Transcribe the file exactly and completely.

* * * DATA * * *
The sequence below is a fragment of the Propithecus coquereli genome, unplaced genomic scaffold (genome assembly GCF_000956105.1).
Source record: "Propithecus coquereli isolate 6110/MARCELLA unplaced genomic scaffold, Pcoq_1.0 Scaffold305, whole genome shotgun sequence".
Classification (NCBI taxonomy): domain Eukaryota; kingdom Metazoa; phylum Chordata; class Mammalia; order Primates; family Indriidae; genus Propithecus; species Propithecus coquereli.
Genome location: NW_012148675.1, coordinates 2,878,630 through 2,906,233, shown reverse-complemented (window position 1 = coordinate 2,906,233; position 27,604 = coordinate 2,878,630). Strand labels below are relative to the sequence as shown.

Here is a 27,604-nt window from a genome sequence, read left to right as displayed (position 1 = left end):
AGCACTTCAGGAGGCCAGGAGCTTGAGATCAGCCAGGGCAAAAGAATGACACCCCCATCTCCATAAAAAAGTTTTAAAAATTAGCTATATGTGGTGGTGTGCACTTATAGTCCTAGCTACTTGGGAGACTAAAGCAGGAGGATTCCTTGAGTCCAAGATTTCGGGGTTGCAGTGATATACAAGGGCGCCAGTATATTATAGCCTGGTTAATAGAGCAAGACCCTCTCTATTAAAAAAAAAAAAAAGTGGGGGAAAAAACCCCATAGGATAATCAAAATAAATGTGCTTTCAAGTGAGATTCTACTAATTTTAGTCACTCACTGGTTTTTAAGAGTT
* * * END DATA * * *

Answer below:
The sequence below is a fragment of the Propithecus coquereli genome, unplaced genomic scaffold (genome assembly GCF_000956105.1).
Source record: "Propithecus coquereli isolate 6110/MARCELLA unplaced genomic scaffold, Pcoq_1.0 Scaffold305, whole genome shotgun sequence".
Classification (NCBI taxonomy): domain Eukaryota; kingdom Metazoa; phylum Chordata; class Mammalia; order Primates; family Indriidae; genus Propithecus; species Propithecus coquereli.
Genome location: NW_012148675.1, coordinates 2,878,630 through 2,906,233, shown reverse-complemented (window position 1 = coordinate 2,906,233; position 27,604 = coordinate 2,878,630). Strand labels below are relative to the sequence as shown.

Here is a 27,604-nt window from a genome sequence, read left to right as displayed (position 1 = left end):
AGCACTTCAGGAGGCCAGGAGCTTGAGATCAGCCAGGGCAAAAGAATGACACCCCCATCTCCATAAAAAAGTTTTAAAAATTAGCTATATGTGGTGGTGTGCACTTATAGTCCTAGCTACTTGGGAGACTAAAGCAGGAGGATTCCTTGAGTCCAAGATTTCGGGGTTGCAGTGATATACAAGGGCGCCAGTATATTATAGCCTGGTTAATAGAGCAAGACCCTCTCTATTAAAAAAAAAAAAAAGTGGGGGAAAAAACCCCATAGGATAATCAAAATAAATGTGCTTTCAAGTGAGATTCTACTAATTTTAGTCACTCACTGGTTTTTAAGAGTT